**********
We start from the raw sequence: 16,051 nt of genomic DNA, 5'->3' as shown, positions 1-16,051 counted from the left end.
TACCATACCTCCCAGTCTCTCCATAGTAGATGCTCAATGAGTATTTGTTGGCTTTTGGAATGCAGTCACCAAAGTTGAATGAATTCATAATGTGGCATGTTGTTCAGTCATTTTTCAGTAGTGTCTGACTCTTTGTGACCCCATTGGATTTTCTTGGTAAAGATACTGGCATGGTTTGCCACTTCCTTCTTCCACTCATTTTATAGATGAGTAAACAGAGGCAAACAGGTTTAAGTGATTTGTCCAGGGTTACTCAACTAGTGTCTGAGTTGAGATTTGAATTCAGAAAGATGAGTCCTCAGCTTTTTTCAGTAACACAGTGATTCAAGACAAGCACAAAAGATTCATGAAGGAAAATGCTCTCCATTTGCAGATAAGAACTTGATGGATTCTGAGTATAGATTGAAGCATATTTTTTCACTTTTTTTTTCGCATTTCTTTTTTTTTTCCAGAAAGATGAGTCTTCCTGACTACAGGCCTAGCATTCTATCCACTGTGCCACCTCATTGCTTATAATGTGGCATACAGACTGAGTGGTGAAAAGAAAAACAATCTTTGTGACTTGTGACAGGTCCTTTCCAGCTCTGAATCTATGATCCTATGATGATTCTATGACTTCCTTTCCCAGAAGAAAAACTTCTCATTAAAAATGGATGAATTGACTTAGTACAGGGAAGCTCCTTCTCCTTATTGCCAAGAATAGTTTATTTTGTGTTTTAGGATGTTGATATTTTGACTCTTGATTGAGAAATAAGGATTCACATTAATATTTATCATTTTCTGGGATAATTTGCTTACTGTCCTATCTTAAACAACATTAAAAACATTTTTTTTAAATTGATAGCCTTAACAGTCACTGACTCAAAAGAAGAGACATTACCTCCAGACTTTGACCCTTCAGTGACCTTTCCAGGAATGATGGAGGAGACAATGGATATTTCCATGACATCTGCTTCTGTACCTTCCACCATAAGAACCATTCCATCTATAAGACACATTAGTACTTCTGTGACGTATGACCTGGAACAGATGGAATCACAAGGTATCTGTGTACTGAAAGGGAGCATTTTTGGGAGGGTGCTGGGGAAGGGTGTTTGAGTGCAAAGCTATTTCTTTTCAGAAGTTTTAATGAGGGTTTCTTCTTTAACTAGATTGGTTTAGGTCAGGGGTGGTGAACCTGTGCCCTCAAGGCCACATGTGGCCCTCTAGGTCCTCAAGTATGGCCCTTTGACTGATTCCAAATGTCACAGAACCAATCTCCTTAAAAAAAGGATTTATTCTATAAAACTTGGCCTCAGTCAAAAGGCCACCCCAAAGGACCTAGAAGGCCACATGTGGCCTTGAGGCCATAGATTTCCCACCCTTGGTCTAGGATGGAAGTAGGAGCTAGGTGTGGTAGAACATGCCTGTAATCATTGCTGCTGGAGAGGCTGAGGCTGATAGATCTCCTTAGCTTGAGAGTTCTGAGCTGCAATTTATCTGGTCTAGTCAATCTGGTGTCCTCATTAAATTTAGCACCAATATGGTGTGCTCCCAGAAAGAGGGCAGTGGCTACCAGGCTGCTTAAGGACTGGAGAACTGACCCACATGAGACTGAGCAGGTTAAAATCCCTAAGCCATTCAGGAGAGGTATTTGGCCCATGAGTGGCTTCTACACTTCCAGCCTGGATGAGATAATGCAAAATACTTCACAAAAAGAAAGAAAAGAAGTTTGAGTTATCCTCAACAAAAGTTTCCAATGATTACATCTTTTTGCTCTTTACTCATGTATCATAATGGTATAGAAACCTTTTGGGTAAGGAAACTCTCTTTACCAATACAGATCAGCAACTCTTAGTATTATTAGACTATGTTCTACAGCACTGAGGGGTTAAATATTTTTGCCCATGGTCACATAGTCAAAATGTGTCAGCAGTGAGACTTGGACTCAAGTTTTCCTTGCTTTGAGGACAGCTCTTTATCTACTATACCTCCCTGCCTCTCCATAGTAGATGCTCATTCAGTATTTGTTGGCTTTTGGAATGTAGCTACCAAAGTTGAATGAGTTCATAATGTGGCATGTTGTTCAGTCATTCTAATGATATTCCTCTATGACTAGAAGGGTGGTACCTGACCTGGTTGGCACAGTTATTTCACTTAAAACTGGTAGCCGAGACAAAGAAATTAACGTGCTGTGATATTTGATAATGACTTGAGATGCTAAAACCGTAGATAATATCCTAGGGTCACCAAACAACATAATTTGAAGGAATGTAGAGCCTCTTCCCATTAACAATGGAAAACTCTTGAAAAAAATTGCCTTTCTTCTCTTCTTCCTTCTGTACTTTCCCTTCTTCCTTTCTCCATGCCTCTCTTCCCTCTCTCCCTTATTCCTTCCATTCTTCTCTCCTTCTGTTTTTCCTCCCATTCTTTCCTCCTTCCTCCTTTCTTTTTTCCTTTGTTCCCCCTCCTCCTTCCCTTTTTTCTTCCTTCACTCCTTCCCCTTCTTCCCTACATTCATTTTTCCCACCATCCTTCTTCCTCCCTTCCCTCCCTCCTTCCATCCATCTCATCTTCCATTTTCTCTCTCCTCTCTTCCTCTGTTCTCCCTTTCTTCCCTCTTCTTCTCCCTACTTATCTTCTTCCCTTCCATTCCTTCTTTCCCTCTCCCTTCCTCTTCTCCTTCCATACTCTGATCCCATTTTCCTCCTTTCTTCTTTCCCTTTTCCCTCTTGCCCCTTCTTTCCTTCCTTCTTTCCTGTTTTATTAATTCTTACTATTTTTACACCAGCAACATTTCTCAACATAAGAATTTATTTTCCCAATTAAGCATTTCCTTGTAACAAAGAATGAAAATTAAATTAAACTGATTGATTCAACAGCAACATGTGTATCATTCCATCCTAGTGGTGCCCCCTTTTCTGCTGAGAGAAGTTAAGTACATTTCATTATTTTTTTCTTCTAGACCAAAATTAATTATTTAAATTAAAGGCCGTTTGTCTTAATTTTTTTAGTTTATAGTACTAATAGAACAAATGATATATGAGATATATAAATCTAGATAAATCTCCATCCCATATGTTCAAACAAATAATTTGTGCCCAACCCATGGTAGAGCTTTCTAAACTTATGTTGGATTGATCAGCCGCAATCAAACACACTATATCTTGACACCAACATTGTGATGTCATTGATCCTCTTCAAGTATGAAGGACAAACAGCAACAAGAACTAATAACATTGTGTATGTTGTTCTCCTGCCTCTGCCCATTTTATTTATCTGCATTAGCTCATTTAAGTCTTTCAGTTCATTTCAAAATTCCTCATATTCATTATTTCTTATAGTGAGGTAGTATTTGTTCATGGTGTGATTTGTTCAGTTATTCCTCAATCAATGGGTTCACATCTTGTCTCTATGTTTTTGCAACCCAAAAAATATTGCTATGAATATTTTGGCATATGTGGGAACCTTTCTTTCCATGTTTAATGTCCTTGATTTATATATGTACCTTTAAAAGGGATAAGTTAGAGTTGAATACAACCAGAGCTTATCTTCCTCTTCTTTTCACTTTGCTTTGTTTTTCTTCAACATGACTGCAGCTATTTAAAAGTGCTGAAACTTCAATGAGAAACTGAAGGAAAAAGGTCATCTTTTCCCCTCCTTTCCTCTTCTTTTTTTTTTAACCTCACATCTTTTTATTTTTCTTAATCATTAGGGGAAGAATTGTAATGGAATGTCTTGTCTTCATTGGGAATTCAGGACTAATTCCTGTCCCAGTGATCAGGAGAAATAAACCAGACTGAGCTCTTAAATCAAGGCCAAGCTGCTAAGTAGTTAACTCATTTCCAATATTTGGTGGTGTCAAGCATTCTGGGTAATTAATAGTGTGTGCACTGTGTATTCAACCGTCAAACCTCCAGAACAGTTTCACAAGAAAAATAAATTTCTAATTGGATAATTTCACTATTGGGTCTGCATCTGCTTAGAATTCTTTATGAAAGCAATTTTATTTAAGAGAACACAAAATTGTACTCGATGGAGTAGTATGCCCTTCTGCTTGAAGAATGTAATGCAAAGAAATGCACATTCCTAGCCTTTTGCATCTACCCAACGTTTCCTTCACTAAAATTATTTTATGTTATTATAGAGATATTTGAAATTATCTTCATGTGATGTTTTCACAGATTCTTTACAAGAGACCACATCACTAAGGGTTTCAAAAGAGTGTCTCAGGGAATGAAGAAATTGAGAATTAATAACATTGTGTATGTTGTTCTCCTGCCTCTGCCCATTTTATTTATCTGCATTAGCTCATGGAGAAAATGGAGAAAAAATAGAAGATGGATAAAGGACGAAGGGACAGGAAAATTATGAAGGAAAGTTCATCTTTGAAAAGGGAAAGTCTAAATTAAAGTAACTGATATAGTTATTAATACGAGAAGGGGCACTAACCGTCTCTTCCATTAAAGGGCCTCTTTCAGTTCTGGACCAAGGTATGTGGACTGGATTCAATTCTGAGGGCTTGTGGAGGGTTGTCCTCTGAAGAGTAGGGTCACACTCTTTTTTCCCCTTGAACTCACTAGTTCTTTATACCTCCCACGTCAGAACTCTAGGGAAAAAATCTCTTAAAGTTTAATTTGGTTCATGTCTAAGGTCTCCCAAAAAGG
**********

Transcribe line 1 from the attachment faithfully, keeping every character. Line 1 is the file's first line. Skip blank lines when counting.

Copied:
We start from the raw sequence: 16,051 nt of genomic DNA, 5'->3' as shown, positions 1-16,051 counted from the left end.